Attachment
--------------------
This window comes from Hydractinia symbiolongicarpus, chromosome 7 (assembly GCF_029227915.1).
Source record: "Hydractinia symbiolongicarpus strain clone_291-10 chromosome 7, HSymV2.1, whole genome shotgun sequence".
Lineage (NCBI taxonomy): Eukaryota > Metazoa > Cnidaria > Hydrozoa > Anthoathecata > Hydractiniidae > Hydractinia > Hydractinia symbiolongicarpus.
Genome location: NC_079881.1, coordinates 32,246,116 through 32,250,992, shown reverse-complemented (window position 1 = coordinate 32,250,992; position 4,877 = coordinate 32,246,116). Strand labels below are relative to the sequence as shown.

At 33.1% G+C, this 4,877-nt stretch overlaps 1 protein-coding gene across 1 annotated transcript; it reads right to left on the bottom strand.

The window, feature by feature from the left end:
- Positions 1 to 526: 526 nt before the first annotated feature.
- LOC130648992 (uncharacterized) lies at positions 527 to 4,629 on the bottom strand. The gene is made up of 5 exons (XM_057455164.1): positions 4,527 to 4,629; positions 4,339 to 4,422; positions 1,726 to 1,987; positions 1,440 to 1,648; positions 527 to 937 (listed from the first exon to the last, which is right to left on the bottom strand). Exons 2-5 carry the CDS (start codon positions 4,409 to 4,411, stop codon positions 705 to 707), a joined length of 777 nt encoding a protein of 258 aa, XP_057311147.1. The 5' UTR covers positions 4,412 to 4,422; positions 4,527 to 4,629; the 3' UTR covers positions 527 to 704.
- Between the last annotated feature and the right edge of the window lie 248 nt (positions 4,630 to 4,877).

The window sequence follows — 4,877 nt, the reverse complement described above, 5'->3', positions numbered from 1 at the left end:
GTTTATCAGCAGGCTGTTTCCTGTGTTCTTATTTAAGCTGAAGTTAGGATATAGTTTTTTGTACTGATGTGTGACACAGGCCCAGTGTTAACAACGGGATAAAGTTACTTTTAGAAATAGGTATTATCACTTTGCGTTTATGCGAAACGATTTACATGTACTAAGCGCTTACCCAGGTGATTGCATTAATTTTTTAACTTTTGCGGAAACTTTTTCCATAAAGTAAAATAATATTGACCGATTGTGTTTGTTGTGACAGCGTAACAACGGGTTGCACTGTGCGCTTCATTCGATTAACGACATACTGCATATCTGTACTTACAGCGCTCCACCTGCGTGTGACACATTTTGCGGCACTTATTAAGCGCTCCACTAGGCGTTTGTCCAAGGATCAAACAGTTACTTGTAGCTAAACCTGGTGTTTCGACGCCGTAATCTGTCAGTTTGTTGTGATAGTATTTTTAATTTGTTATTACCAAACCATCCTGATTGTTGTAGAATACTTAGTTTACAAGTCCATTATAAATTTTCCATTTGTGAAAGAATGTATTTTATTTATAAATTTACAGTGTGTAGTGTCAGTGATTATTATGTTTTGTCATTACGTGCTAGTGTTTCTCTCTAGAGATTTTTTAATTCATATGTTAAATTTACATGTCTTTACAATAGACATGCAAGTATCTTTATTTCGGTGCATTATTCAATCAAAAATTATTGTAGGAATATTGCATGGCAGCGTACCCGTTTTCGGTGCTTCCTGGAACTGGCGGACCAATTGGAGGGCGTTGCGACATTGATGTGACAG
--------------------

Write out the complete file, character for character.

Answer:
This window comes from Hydractinia symbiolongicarpus, chromosome 7 (assembly GCF_029227915.1).
Source record: "Hydractinia symbiolongicarpus strain clone_291-10 chromosome 7, HSymV2.1, whole genome shotgun sequence".
Lineage (NCBI taxonomy): Eukaryota > Metazoa > Cnidaria > Hydrozoa > Anthoathecata > Hydractiniidae > Hydractinia > Hydractinia symbiolongicarpus.
Genome location: NC_079881.1, coordinates 32,246,116 through 32,250,992, shown reverse-complemented (window position 1 = coordinate 32,250,992; position 4,877 = coordinate 32,246,116). Strand labels below are relative to the sequence as shown.

At 33.1% G+C, this 4,877-nt stretch overlaps 1 protein-coding gene across 1 annotated transcript; it reads right to left on the bottom strand.

The window, feature by feature from the left end:
- Positions 1 to 526: 526 nt before the first annotated feature.
- LOC130648992 (uncharacterized) lies at positions 527 to 4,629 on the bottom strand. The gene is made up of 5 exons (XM_057455164.1): positions 4,527 to 4,629; positions 4,339 to 4,422; positions 1,726 to 1,987; positions 1,440 to 1,648; positions 527 to 937 (listed from the first exon to the last, which is right to left on the bottom strand). Exons 2-5 carry the CDS (start codon positions 4,409 to 4,411, stop codon positions 705 to 707), a joined length of 777 nt encoding a protein of 258 aa, XP_057311147.1. The 5' UTR covers positions 4,412 to 4,422; positions 4,527 to 4,629; the 3' UTR covers positions 527 to 704.
- Between the last annotated feature and the right edge of the window lie 248 nt (positions 4,630 to 4,877).

The window sequence follows — 4,877 nt, the reverse complement described above, 5'->3', positions numbered from 1 at the left end:
GTTTATCAGCAGGCTGTTTCCTGTGTTCTTATTTAAGCTGAAGTTAGGATATAGTTTTTTGTACTGATGTGTGACACAGGCCCAGTGTTAACAACGGGATAAAGTTACTTTTAGAAATAGGTATTATCACTTTGCGTTTATGCGAAACGATTTACATGTACTAAGCGCTTACCCAGGTGATTGCATTAATTTTTTAACTTTTGCGGAAACTTTTTCCATAAAGTAAAATAATATTGACCGATTGTGTTTGTTGTGACAGCGTAACAACGGGTTGCACTGTGCGCTTCATTCGATTAACGACATACTGCATATCTGTACTTACAGCGCTCCACCTGCGTGTGACACATTTTGCGGCACTTATTAAGCGCTCCACTAGGCGTTTGTCCAAGGATCAAACAGTTACTTGTAGCTAAACCTGGTGTTTCGACGCCGTAATCTGTCAGTTTGTTGTGATAGTATTTTTAATTTGTTATTACCAAACCATCCTGATTGTTGTAGAATACTTAGTTTACAAGTCCATTATAAATTTTCCATTTGTGAAAGAATGTATTTTATTTATAAATTTACAGTGTGTAGTGTCAGTGATTATTATGTTTTGTCATTACGTGCTAGTGTTTCTCTCTAGAGATTTTTTAATTCATATGTTAAATTTACATGTCTTTACAATAGACATGCAAGTATCTTTATTTCGGTGCATTATTCAATCAAAAATTATTGTAGGAATATTGCATGGCAGCGTACCCGTTTTCGGTGCTTCCTGGAACTGGCGGACCAATTGGAGGGCGTTGCGACATTGATGTGACAG